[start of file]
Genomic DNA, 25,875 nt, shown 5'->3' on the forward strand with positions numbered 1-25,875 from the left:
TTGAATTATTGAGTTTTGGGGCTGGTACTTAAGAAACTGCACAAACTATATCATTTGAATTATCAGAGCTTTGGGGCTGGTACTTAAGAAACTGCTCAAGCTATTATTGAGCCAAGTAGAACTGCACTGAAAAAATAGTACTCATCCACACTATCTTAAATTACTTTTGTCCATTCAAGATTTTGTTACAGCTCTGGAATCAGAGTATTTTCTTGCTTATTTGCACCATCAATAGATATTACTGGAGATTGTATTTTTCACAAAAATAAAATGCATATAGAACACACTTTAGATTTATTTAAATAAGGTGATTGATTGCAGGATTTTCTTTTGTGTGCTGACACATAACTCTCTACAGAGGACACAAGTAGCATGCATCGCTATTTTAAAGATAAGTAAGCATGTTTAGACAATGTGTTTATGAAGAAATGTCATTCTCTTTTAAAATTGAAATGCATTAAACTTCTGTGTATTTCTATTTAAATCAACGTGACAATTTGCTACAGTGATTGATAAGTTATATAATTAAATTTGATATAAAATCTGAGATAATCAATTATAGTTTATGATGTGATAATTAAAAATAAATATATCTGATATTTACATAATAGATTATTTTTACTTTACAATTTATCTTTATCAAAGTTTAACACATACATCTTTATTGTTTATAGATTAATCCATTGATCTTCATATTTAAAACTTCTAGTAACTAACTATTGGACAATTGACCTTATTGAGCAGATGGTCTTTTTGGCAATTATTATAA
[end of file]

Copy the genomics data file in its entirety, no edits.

Genomic DNA, 25,875 nt, shown 5'->3' on the forward strand with positions numbered 1-25,875 from the left:
TTGAATTATTGAGTTTTGGGGCTGGTACTTAAGAAACTGCACAAACTATATCATTTGAATTATCAGAGCTTTGGGGCTGGTACTTAAGAAACTGCTCAAGCTATTATTGAGCCAAGTAGAACTGCACTGAAAAAATAGTACTCATCCACACTATCTTAAATTACTTTTGTCCATTCAAGATTTTGTTACAGCTCTGGAATCAGAGTATTTTCTTGCTTATTTGCACCATCAATAGATATTACTGGAGATTGTATTTTTCACAAAAATAAAATGCATATAGAACACACTTTAGATTTATTTAAATAAGGTGATTGATTGCAGGATTTTCTTTTGTGTGCTGACACATAACTCTCTACAGAGGACACAAGTAGCATGCATCGCTATTTTAAAGATAAGTAAGCATGTTTAGACAATGTGTTTATGAAGAAATGTCATTCTCTTTTAAAATTGAAATGCATTAAACTTCTGTGTATTTCTATTTAAATCAACGTGACAATTTGCTACAGTGATTGATAAGTTATATAATTAAATTTGATATAAAATCTGAGATAATCAATTATAGTTTATGATGTGATAATTAAAAATAAATATATCTGATATTTACATAATAGATTATTTTTACTTTACAATTTATCTTTATCAAAGTTTAACACATACATCTTTATTGTTTATAGATTAATCCATTGATCTTCATATTTAAAACTTCTAGTAACTAACTATTGGACAATTGACCTTATTGAGCAGATGGTCTTTTTGGCAATTATTATAA